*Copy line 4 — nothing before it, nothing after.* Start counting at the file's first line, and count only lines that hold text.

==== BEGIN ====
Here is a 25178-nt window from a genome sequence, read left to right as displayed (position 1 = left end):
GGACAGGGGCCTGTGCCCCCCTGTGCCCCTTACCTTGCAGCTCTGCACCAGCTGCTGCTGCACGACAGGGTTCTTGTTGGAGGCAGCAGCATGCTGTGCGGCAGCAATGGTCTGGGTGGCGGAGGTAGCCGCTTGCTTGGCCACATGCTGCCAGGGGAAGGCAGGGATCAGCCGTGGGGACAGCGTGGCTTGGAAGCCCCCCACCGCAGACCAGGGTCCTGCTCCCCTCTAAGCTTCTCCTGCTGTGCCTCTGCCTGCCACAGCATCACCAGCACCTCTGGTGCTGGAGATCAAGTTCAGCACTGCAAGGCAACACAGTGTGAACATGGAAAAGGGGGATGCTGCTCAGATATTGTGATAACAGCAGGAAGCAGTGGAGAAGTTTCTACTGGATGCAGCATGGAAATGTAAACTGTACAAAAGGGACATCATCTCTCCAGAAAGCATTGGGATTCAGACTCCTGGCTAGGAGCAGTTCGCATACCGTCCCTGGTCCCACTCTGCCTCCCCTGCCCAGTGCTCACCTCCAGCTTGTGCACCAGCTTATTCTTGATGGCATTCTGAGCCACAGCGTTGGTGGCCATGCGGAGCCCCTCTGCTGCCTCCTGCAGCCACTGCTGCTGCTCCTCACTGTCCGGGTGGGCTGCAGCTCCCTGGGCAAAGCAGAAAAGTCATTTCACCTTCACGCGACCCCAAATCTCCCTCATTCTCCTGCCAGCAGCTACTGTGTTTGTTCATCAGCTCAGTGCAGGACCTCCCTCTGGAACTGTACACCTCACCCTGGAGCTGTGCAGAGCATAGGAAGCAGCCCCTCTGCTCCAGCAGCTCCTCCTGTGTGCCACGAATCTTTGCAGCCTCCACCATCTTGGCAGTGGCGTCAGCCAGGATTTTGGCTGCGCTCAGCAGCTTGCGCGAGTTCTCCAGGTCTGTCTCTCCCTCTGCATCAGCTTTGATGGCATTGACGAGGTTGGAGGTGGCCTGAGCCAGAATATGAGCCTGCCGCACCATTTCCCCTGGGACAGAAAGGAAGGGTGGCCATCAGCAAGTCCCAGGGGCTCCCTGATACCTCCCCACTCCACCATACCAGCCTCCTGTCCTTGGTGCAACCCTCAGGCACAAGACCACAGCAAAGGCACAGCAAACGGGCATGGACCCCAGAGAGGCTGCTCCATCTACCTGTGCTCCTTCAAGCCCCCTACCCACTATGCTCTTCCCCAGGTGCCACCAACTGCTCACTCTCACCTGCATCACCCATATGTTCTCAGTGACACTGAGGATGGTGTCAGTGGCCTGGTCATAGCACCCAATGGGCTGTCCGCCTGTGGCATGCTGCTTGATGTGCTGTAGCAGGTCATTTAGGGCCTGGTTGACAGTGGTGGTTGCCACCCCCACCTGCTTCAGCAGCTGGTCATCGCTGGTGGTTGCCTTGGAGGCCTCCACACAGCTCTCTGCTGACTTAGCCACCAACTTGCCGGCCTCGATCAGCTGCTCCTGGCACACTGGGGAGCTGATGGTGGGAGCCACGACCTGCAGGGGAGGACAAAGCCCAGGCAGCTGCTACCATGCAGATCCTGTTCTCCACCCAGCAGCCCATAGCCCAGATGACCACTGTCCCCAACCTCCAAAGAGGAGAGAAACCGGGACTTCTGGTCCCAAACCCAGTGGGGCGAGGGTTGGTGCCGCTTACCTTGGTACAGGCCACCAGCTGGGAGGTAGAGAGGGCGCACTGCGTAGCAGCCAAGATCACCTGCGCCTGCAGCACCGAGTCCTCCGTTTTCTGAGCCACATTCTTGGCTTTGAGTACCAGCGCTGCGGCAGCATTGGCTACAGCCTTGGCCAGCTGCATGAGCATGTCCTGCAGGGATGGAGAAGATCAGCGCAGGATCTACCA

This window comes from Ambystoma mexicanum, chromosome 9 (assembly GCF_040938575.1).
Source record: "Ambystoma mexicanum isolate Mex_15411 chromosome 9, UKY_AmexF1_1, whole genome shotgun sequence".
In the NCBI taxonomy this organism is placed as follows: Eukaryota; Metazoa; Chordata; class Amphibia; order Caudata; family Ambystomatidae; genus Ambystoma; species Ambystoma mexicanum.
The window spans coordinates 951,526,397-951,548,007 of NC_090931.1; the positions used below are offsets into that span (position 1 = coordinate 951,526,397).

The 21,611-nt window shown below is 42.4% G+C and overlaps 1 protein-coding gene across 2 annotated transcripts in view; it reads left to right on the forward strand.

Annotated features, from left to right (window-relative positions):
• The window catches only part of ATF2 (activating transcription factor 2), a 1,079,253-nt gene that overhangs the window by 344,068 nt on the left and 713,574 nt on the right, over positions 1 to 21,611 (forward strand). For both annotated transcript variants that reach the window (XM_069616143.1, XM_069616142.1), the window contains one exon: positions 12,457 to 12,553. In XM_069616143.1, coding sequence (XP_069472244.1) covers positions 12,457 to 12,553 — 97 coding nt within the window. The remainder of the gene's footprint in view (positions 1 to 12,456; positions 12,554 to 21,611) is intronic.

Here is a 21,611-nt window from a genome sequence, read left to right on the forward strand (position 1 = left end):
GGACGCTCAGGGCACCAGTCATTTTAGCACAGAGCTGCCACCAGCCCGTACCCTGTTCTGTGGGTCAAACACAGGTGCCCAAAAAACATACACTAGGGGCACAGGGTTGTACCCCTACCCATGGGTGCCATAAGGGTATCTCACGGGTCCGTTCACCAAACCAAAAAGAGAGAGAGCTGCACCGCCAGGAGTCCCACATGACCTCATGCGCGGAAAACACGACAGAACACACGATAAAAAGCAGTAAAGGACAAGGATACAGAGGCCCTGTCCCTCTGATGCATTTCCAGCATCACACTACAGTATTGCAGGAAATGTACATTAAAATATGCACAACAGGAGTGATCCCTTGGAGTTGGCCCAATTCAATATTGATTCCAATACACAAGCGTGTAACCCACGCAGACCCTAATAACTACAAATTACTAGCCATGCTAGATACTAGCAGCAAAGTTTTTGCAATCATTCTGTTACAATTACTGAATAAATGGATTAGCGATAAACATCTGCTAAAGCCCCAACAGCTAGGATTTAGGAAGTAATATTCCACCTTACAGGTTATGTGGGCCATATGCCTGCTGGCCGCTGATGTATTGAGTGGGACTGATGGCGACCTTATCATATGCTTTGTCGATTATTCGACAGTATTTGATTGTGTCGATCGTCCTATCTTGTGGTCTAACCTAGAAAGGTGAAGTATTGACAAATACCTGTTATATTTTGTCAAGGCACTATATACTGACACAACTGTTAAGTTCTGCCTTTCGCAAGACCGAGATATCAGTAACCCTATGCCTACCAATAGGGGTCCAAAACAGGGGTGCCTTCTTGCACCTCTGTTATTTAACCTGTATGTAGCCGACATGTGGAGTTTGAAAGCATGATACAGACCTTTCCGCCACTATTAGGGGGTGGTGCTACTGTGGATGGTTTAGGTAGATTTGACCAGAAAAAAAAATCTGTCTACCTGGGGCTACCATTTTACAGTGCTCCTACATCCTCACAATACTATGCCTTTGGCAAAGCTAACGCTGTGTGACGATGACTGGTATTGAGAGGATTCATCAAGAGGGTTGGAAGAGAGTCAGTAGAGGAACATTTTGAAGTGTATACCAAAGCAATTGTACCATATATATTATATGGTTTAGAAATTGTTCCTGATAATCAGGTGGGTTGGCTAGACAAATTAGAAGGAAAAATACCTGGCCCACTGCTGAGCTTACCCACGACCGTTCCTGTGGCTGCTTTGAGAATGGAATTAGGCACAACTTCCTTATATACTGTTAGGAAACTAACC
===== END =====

Source record: "Ambystoma mexicanum isolate Mex_15411 chromosome 9, UKY_AmexF1_1, whole genome shotgun sequence".